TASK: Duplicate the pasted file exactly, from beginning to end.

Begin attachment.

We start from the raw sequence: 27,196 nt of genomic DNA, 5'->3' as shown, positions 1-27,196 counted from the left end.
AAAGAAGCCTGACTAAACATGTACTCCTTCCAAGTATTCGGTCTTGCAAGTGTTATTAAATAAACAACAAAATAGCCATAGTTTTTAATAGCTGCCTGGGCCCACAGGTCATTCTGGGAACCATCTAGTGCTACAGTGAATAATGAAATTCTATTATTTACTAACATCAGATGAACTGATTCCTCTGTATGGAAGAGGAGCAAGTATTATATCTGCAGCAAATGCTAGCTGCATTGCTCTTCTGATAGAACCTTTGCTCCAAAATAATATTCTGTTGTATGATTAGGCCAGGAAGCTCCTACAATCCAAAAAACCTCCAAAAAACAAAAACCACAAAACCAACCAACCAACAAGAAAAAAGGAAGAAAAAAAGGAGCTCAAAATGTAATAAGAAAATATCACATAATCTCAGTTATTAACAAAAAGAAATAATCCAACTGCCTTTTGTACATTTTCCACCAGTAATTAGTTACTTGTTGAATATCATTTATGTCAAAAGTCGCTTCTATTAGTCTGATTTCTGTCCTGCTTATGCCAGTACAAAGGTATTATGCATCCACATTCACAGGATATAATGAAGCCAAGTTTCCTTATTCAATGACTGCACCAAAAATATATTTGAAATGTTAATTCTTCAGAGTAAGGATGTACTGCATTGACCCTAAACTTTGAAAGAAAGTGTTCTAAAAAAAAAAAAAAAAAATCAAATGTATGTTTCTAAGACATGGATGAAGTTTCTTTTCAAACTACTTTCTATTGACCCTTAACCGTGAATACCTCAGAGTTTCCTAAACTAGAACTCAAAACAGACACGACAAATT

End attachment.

We start from the raw sequence: 27,196 nt of genomic DNA, 5'->3' as shown, positions 1-27,196 counted from the left end.
AAAGAAGCCTGACTAAACATGTACTCCTTCCAAGTATTCGGTCTTGCAAGTGTTATTAAATAAACAACAAAATAGCCATAGTTTTTAATAGCTGCCTGGGCCCACAGGTCATTCTGGGAACCATCTAGTGCTACAGTGAATAATGAAATTCTATTATTTACTAACATCAGATGAACTGATTCCTCTGTATGGAAGAGGAGCAAGTATTATATCTGCAGCAAATGCTAGCTGCATTGCTCTTCTGATAGAACCTTTGCTCCAAAATAATATTCTGTTGTATGATTAGGCCAGGAAGCTCCTACAATCCAAAAAACCTCCAAAAAACAAAAACCACAAAACCAACCAACCAACAAGAAAAAAGGAAGAAAAAAAGGAGCTCAAAATGTAATAAGAAAATATCACATAATCTCAGTTATTAACAAAAAGAAATAATCCAACTGCCTTTTGTACATTTTCCACCAGTAATTAGTTACTTGTTGAATATCATTTATGTCAAAAGTCGCTTCTATTAGTCTGATTTCTGTCCTGCTTATGCCAGTACAAAGGTATTATGCATCCACATTCACAGGATATAATGAAGCCAAGTTTCCTTATTCAATGACTGCACCAAAAATATATTTGAAATGTTAATTCTTCAGAGTAAGGATGTACTGCATTGACCCTAAACTTTGAAAGAAAGTGTTCTAAAAAAAAAAAAAAAAAATCAAATGTATGTTTCTAAGACATGGATGAAGTTTCTTTTCAAACTACTTTCTATTGACCCTTAACCGTGAATACCTCAGAGTTTCCTAAACTAGAACTCAAAACAGACACGACAAATT